To avoid going into the agonising details of the continuous negotiations between Greece and the European Union, I jump to the January elections this year which the left-wing Syriza party won and its leader Alexis Tsipras was named Prime Minister on a clear programme: stop the austerity programme imposed by the “Troika” – IMF, EU and the European Central Bank (ECB) – on behalf of the European countries, led by Germany, Netherlands, Austria and Finland.
Greece is on its knees. Officially, unemployment has gone from 11.9 percent in 2010 to 25.5 percent today, but it is widely considered to be around 30 percent. Among young people, it is close to 60 percent. GDP has gone into a 25 percent decline, Greek citizens have lost about 30 percent of their revenues and public spending has been slashed to the point that hospitals have great difficulty in functioning.
Yet, the request (order) of the “Troika” is simple – cut everything the deficit has been eliminated.
So, for example, cut pensions, which have been already been cut twice. In any case, this would reap a paltry 100 million euros but would cripple people who are living on less than 685 euro a month. Or, raise VAT on tourism, from the present 6.5 percent to 13.6 percent, which would be a deadly blow to Greece’s only important source of income.
This is the plan presented by Juncker, whose arrival as head of the European Commission was accompanied by a grandiose Marshall Plan for Europe, a plan which has since disappeared totally from the scene.
In an article a few days ago titled ‘Europe’s Last Act?”, Joseph E. Stiglitz, Nobel laureate in economics, argues that the idea of austerity as a uniform recipe for Europe is missing reality.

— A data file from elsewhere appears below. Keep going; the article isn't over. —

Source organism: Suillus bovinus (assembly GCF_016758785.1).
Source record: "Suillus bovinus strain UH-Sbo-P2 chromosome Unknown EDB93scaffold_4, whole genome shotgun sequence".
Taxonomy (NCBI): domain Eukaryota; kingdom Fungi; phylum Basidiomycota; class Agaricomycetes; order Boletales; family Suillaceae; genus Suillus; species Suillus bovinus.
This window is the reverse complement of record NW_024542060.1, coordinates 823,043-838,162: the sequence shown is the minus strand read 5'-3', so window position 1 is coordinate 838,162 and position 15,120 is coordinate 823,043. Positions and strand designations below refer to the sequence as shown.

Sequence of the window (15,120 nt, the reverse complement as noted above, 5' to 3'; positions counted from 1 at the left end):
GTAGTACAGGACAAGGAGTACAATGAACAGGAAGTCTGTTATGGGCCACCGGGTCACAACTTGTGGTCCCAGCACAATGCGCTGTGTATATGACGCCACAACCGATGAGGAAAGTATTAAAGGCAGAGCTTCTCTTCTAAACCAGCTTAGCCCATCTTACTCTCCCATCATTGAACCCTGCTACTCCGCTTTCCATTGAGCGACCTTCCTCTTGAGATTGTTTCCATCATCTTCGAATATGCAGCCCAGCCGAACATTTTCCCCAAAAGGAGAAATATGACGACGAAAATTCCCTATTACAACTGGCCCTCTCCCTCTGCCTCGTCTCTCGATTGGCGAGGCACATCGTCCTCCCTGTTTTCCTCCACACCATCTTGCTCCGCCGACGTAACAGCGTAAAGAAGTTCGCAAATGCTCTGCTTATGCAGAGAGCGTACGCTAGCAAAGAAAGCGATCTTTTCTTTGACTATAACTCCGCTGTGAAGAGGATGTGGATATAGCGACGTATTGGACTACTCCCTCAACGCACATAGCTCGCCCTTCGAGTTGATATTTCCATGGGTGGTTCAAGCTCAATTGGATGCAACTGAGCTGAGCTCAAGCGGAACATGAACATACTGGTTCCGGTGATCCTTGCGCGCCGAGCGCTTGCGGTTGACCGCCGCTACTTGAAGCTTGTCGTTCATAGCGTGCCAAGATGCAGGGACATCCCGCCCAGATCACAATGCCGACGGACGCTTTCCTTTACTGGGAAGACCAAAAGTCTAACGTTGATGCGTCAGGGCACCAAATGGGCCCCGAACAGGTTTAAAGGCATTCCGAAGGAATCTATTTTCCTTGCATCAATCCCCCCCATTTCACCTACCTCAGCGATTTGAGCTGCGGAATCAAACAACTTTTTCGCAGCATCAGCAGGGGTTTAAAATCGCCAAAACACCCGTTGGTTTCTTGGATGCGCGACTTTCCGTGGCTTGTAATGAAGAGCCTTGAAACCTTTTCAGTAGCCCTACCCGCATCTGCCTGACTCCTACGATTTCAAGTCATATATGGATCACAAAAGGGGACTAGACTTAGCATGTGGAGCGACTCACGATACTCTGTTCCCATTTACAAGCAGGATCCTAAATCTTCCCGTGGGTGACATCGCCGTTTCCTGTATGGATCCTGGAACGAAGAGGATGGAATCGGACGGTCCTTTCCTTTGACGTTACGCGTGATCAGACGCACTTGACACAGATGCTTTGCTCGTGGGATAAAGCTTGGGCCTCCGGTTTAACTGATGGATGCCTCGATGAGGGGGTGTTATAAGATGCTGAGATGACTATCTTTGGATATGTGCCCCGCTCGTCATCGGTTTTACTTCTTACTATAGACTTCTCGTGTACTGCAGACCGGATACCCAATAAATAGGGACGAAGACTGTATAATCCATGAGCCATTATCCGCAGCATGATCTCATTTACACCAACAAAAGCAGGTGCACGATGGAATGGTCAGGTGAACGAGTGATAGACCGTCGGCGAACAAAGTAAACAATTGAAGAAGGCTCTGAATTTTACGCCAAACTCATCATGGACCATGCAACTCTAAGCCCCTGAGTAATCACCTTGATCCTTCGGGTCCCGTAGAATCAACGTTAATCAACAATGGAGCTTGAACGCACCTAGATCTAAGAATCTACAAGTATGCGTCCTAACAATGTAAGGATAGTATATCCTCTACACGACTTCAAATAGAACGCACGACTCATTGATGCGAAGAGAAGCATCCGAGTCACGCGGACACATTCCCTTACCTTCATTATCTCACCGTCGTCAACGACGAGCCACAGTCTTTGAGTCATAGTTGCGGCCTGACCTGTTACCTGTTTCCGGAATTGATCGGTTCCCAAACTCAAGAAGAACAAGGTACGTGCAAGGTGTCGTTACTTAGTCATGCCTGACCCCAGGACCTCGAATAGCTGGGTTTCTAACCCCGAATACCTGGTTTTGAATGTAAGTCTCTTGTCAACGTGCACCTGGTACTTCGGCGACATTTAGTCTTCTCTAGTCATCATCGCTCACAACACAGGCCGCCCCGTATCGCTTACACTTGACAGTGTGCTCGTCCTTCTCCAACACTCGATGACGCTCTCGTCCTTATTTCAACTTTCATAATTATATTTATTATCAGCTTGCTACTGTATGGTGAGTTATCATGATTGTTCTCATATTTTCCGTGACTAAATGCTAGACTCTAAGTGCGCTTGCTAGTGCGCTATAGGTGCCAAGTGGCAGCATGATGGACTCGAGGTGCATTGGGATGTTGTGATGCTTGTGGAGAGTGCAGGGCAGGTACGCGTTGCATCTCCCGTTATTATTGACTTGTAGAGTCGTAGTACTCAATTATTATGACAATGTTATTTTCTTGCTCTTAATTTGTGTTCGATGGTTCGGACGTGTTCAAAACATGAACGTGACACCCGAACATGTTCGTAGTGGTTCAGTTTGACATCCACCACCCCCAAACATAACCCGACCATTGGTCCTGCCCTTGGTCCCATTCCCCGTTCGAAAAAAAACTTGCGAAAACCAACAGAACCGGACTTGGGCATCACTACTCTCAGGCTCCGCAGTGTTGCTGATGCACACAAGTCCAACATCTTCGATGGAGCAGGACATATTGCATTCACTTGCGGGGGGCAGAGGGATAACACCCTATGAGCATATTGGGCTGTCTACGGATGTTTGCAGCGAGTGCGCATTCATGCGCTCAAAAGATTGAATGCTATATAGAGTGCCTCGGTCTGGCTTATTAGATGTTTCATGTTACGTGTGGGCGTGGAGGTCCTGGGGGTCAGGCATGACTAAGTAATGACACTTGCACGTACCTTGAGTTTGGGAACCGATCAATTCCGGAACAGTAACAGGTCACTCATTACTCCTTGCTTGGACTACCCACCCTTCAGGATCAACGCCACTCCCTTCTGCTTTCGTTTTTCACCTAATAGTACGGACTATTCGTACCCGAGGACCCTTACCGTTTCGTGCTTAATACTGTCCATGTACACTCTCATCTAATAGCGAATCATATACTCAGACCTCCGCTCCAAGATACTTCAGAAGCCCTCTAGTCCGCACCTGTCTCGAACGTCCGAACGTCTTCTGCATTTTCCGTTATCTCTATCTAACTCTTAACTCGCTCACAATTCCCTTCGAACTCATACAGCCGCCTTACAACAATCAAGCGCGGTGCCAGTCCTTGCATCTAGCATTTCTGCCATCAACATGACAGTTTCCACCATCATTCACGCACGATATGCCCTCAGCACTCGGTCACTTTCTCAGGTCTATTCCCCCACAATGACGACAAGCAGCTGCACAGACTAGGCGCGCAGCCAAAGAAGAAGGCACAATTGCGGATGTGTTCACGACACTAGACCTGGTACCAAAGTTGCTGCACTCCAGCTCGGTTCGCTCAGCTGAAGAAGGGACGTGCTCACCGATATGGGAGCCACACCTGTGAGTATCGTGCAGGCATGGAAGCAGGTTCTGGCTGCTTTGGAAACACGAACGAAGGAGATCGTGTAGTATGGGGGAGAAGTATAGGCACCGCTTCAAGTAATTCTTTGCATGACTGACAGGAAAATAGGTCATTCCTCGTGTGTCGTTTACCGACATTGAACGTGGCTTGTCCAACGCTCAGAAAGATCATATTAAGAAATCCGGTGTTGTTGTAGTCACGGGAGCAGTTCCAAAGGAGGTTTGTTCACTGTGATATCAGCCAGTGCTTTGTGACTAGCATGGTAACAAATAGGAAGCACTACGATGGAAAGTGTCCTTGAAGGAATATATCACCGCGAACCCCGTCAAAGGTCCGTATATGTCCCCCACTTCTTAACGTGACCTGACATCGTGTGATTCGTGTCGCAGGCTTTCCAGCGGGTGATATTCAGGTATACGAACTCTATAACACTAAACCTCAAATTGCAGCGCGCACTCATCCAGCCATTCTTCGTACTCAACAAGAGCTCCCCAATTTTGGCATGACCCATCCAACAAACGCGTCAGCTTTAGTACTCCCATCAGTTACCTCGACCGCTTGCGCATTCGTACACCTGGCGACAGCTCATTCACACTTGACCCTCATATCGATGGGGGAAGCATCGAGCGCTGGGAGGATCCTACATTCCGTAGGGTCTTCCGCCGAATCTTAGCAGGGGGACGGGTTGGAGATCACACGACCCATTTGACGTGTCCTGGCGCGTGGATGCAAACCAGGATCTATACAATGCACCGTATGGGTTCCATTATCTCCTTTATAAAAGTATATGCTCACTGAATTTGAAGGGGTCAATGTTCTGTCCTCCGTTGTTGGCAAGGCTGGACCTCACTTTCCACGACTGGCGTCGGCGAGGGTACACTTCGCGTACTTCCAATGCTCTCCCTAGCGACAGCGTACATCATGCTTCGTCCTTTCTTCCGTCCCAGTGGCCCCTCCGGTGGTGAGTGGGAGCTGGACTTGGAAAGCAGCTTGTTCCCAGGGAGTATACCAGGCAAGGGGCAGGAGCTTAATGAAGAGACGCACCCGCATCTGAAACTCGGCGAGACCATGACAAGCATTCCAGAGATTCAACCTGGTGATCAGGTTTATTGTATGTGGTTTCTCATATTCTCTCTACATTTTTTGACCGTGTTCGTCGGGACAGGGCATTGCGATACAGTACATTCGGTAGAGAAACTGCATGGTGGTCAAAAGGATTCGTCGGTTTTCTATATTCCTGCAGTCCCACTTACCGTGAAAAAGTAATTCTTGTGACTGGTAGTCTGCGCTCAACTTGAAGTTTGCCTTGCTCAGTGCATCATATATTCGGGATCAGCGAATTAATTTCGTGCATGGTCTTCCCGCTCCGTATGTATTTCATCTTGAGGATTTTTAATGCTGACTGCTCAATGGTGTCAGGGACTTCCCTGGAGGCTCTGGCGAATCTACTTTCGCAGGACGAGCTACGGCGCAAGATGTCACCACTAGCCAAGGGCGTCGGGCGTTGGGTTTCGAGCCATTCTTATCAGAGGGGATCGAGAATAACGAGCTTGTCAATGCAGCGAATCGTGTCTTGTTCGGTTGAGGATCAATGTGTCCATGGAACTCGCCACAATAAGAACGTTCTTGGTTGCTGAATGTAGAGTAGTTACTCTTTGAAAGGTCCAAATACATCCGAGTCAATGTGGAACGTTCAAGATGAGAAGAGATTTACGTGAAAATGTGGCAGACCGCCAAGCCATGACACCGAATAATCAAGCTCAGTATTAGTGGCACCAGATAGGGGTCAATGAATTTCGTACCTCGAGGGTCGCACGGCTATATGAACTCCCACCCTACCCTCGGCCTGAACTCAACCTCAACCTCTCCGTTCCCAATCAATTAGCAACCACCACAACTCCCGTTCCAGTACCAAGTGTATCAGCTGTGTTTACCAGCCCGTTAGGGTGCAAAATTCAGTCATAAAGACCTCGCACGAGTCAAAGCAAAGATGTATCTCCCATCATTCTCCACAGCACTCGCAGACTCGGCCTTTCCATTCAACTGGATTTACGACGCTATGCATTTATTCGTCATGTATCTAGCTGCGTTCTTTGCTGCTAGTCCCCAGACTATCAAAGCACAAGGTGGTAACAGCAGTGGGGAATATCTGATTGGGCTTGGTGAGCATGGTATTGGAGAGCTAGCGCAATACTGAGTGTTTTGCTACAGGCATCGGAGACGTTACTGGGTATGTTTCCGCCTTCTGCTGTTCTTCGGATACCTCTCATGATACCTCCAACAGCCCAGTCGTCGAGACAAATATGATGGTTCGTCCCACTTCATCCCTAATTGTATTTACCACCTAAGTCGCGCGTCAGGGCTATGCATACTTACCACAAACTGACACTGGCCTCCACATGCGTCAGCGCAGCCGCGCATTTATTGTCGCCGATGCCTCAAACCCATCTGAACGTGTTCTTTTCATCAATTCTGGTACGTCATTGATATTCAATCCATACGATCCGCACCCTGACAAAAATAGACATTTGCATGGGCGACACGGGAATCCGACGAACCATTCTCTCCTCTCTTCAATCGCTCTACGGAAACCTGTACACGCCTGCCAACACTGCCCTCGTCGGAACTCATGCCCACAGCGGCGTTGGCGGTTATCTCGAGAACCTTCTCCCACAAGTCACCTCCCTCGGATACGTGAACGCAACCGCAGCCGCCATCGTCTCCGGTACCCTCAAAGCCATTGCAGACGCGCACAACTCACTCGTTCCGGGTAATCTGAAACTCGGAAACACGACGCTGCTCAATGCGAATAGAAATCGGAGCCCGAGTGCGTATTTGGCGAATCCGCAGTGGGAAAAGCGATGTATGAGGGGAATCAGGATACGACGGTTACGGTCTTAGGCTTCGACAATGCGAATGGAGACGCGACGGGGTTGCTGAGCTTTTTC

“The troika badly misjudged the macroeconomic effects of the program that they imposed. According to their published forecasts, they believed that, by cutting wages and accepting other austerity measures, Greek exports would increase and the economy would quickly return to growth. They also believed that the first debt restructuring would lead to debt sustainability.
“The troika’s forecasts have been wrong, and repeatedly so. And not by a little, but by an enormous amount. Greece’s voters were right to demand a change in course, and their government is right to refuse to sign on to a deeply flawed program.”
It is on austerity that the paths of the United States and the European Union divide.
The United States has embarked on investing for growth, despite pressure from the Republican party for austerity, and the U.S. economy is picking up again.
But Europe is now led by Germany and the Germans are convinced that what they did at home is valid everywhere. Together with the countries of northern Europe, they look on the people of southern Europe as unethical, people who want to enjoy life beyond their means. As The Economist put it in an article on the Greek crisis: “In German eyes this crisis is all about profligacy”.